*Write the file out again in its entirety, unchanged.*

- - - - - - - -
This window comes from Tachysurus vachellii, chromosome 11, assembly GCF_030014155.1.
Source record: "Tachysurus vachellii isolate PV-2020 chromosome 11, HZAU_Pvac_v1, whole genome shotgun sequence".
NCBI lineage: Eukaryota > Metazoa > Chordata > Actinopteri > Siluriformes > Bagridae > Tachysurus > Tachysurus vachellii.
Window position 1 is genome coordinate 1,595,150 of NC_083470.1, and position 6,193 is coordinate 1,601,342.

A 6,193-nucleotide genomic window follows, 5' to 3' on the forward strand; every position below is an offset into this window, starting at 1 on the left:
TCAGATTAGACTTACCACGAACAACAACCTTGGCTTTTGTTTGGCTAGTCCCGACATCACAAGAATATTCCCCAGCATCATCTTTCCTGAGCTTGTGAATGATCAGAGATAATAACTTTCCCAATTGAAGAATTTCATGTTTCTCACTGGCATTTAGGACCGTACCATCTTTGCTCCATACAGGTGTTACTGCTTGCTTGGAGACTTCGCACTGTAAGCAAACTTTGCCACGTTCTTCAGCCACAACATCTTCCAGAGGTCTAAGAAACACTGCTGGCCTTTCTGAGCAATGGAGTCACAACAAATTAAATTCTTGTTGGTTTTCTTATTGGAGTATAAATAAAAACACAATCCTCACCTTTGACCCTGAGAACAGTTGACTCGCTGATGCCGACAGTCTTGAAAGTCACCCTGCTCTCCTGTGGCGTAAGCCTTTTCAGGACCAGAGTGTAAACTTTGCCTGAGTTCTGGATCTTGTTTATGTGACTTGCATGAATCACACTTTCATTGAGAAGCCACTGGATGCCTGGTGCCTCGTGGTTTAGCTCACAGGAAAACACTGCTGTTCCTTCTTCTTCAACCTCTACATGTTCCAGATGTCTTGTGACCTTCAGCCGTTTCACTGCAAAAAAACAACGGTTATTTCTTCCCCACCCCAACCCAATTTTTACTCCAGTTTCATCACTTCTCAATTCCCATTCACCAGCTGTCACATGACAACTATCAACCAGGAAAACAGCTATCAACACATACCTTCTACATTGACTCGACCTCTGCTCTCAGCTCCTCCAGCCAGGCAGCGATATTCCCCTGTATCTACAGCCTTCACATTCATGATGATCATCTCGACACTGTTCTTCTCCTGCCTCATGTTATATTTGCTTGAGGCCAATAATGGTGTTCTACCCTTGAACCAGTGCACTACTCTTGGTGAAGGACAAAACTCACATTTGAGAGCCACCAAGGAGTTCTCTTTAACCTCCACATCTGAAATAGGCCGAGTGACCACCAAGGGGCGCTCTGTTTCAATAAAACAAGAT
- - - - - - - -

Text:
This window comes from Tachysurus vachellii, chromosome 11, assembly GCF_030014155.1.
Source record: "Tachysurus vachellii isolate PV-2020 chromosome 11, HZAU_Pvac_v1, whole genome shotgun sequence".
NCBI lineage: Eukaryota > Metazoa > Chordata > Actinopteri > Siluriformes > Bagridae > Tachysurus > Tachysurus vachellii.
Window position 1 is genome coordinate 1,595,150 of NC_083470.1, and position 6,193 is coordinate 1,601,342.

A 6,193-nucleotide genomic window follows, 5' to 3' on the forward strand; every position below is an offset into this window, starting at 1 on the left:
TCAGATTAGACTTACCACGAACAACAACCTTGGCTTTTGTTTGGCTAGTCCCGACATCACAAGAATATTCCCCAGCATCATCTTTCCTGAGCTTGTGAATGATCAGAGATAATAACTTTCCCAATTGAAGAATTTCATGTTTCTCACTGGCATTTAGGACCGTACCATCTTTGCTCCATACAGGTGTTACTGCTTGCTTGGAGACTTCGCACTGTAAGCAAACTTTGCCACGTTCTTCAGCCACAACATCTTCCAGAGGTCTAAGAAACACTGCTGGCCTTTCTGAGCAATGGAGTCACAACAAATTAAATTCTTGTTGGTTTTCTTATTGGAGTATAAATAAAAACACAATCCTCACCTTTGACCCTGAGAACAGTTGACTCGCTGATGCCGACAGTCTTGAAAGTCACCCTGCTCTCCTGTGGCGTAAGCCTTTTCAGGACCAGAGTGTAAACTTTGCCTGAGTTCTGGATCTTGTTTATGTGACTTGCATGAATCACACTTTCATTGAGAAGCCACTGGATGCCTGGTGCCTCGTGGTTTAGCTCACAGGAAAACACTGCTGTTCCTTCTTCTTCAACCTCTACATGTTCCAGATGTCTTGTGACCTTCAGCCGTTTCACTGCAAAAAAACAACGGTTATTTCTTCCCCACCCCAACCCAATTTTTACTCCAGTTTCATCACTTCTCAATTCCCATTCACCAGCTGTCACATGACAACTATCAACCAGGAAAACAGCTATCAACACATACCTTCTACATTGACTCGACCTCTGCTCTCAGCTCCTCCAGCCAGGCAGCGATATTCCCCTGTATCTACAGCCTTCACATTCATGATGATCATCTCGACACTGTTCTTCTCCTGCCTCATGTTATATTTGCTTGAGGCCAATAATGGTGTTCTACCCTTGAACCAGTGCACTACTCTTGGTGAAGGACAAAACTCACATTTGAGAGCCACCAAGGAGTTCTCTTTAACCTCCACATCTGAAATAGGCCGAGTGACCACCAAGGGGCGCTCTGTTTCAATAAAACAAGAT